The role of quantum fluctuations in the self-assembly of soft materials is relatively unexplored, which could be important in the development of next-generation quantum materials. Here, we report two species of nanometer-sized bubbles in liquid helium-4 that contain six and eight electrons, forming a versatile, platform to study self-assembly at the intersection of classical and quantum worlds. These objects are formed through subtle interplay of the short-range electron-helium repulsion and easy deformability of the bulk liquid. We identify these nanometric bubbles in superfluid helium using cavitation threshold spectroscopy, visualize their decoration of quantized vortex lines, and study their creation through multiple methods. The objects were found to be stable for at least 15 milliseconds at 1.5 kelvin and can therefore allow fundamental studies of few-body quantum interactions under soft confinements.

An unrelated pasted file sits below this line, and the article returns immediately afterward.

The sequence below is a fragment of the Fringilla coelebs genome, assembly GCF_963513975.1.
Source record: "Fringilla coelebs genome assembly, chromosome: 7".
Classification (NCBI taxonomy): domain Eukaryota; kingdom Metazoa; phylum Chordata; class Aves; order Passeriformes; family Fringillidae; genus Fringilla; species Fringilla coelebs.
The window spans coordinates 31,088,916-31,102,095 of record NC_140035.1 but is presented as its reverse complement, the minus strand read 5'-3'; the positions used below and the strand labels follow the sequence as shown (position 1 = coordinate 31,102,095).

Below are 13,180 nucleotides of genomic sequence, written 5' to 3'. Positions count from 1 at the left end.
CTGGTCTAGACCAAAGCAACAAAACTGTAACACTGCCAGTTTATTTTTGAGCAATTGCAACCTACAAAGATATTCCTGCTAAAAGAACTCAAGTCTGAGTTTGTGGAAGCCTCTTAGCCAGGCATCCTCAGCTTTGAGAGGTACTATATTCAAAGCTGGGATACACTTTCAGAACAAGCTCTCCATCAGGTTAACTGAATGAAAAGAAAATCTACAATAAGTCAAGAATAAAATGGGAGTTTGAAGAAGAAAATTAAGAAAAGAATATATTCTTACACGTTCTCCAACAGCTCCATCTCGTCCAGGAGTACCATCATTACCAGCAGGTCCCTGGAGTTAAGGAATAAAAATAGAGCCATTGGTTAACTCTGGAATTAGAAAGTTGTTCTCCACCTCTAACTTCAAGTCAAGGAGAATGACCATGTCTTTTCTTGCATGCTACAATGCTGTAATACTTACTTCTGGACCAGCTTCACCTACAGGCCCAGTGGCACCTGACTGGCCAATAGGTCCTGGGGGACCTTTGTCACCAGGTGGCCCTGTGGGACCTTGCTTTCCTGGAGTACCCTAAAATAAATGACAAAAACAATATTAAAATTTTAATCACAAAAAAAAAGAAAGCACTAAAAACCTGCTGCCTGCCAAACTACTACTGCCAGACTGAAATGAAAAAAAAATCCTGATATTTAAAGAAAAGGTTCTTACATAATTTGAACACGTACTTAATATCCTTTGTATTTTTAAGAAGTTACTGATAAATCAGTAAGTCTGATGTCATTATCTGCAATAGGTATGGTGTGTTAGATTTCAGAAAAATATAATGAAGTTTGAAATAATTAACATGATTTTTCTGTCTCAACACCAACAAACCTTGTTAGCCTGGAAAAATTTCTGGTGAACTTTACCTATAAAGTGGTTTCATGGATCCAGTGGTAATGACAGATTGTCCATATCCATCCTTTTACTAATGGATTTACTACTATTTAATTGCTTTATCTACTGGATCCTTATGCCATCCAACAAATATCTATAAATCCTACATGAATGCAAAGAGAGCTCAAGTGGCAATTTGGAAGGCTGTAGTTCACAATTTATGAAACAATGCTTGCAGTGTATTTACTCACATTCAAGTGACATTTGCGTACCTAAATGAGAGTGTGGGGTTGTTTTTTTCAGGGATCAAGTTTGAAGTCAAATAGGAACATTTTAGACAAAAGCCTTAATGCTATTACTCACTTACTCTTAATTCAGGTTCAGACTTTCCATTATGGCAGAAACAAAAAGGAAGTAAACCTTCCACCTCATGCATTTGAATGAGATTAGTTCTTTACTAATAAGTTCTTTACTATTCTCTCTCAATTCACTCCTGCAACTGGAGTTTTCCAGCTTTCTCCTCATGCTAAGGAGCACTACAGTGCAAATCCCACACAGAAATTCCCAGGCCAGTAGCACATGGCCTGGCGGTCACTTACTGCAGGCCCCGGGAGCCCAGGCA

- Copyright © 2021 The Authors, some rights reserved; exclusive licensee American Association for the Advancement of Science. No claim to original US Government Works. Distributed under a Creative Commons Attribution NonCommercial License 4.0 (CC BY-NC).